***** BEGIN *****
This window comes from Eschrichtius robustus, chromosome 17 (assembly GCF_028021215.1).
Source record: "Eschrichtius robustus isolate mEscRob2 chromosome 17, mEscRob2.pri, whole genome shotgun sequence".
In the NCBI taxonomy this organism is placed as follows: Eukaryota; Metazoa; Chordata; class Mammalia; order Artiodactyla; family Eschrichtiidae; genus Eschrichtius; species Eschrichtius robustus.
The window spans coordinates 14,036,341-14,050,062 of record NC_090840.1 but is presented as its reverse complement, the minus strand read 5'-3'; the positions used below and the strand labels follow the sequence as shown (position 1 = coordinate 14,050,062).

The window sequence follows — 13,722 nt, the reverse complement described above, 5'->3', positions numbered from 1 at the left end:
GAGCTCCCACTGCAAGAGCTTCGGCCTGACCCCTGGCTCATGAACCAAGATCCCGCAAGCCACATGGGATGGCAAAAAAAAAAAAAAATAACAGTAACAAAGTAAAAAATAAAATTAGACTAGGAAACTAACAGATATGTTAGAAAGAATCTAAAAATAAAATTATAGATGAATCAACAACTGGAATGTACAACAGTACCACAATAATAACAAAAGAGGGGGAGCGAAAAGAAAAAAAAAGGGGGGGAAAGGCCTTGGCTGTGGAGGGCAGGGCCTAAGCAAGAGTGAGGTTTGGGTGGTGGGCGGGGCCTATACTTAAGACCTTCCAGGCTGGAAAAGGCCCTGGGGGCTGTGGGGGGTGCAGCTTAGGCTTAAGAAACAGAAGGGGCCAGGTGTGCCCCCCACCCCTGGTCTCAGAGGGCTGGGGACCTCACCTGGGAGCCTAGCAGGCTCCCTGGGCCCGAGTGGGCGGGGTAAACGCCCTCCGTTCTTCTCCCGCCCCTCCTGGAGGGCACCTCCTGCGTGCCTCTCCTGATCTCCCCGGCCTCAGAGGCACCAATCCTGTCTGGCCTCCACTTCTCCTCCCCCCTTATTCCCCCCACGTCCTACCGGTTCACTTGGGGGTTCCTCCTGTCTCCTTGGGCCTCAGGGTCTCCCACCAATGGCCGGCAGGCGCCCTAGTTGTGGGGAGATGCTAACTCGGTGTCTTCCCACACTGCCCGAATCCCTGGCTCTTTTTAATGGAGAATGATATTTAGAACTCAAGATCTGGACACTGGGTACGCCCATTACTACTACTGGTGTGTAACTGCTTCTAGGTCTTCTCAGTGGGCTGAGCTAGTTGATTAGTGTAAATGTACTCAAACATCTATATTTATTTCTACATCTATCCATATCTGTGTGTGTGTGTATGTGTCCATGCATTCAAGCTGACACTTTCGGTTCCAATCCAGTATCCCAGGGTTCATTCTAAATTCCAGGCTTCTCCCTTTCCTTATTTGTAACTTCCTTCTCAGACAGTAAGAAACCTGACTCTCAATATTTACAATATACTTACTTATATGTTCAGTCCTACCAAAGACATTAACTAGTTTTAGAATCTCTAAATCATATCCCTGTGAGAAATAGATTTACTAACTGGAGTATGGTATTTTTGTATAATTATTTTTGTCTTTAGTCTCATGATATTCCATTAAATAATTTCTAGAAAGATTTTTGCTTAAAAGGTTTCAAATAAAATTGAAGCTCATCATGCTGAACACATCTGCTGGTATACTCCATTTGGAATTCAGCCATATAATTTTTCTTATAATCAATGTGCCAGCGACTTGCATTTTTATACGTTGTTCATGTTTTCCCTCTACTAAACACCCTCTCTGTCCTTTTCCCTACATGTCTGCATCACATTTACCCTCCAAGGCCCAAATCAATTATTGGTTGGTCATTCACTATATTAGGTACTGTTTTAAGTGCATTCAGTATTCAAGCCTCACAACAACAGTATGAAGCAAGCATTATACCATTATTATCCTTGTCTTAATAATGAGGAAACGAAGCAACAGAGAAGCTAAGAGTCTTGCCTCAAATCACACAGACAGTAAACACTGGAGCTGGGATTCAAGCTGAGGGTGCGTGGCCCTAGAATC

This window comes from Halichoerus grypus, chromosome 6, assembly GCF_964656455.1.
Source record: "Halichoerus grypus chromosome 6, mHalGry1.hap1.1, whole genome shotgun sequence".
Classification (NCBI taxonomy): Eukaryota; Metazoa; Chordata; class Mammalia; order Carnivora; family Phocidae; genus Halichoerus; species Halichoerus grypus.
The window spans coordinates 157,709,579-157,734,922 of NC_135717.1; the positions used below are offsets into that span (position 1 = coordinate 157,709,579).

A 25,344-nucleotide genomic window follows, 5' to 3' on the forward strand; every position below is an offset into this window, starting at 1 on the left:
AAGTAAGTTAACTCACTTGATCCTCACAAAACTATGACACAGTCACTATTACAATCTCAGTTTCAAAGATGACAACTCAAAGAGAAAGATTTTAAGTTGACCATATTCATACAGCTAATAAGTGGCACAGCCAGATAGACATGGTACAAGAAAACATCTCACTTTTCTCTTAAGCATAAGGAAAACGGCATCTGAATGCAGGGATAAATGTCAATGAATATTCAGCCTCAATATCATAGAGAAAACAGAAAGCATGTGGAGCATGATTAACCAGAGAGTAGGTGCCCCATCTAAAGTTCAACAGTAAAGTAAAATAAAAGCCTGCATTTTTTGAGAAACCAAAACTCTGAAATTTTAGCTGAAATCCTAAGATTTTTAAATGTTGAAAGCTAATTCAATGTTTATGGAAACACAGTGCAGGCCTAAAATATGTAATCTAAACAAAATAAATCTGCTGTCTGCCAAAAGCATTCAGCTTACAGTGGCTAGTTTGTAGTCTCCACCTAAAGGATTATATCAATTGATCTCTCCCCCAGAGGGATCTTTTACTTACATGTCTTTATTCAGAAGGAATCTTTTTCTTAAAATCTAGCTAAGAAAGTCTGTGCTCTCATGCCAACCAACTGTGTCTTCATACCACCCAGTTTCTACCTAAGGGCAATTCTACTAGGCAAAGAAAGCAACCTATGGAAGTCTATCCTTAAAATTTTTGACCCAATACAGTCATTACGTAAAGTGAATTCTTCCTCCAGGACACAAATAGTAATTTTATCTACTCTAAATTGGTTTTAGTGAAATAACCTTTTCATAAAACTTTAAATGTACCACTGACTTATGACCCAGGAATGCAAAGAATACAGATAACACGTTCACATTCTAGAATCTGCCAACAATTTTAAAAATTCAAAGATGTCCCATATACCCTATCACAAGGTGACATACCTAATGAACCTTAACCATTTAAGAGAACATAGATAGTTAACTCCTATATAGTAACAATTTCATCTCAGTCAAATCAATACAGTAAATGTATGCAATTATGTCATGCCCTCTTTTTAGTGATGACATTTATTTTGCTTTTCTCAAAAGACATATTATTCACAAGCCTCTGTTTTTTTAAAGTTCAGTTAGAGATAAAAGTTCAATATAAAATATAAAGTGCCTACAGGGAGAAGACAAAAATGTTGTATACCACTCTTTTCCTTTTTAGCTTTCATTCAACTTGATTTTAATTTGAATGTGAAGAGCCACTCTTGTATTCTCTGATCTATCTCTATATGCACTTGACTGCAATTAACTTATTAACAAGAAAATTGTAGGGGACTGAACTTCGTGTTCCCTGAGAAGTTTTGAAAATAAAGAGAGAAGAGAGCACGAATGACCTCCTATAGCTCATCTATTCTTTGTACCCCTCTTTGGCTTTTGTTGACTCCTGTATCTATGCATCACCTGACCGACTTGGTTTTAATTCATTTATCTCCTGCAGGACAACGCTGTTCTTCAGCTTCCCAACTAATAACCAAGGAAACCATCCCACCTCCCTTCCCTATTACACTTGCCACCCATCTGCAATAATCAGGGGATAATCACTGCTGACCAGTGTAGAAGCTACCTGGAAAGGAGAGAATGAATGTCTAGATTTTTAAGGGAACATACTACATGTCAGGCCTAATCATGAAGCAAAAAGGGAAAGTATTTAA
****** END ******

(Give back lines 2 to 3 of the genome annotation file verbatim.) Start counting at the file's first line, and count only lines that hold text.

Source record: "Eschrichtius robustus isolate mEscRob2 chromosome 17, mEscRob2.pri, whole genome shotgun sequence".
In the NCBI taxonomy this organism is placed as follows: Eukaryota; Metazoa; Chordata; class Mammalia; order Artiodactyla; family Eschrichtiidae; genus Eschrichtius; species Eschrichtius robustus.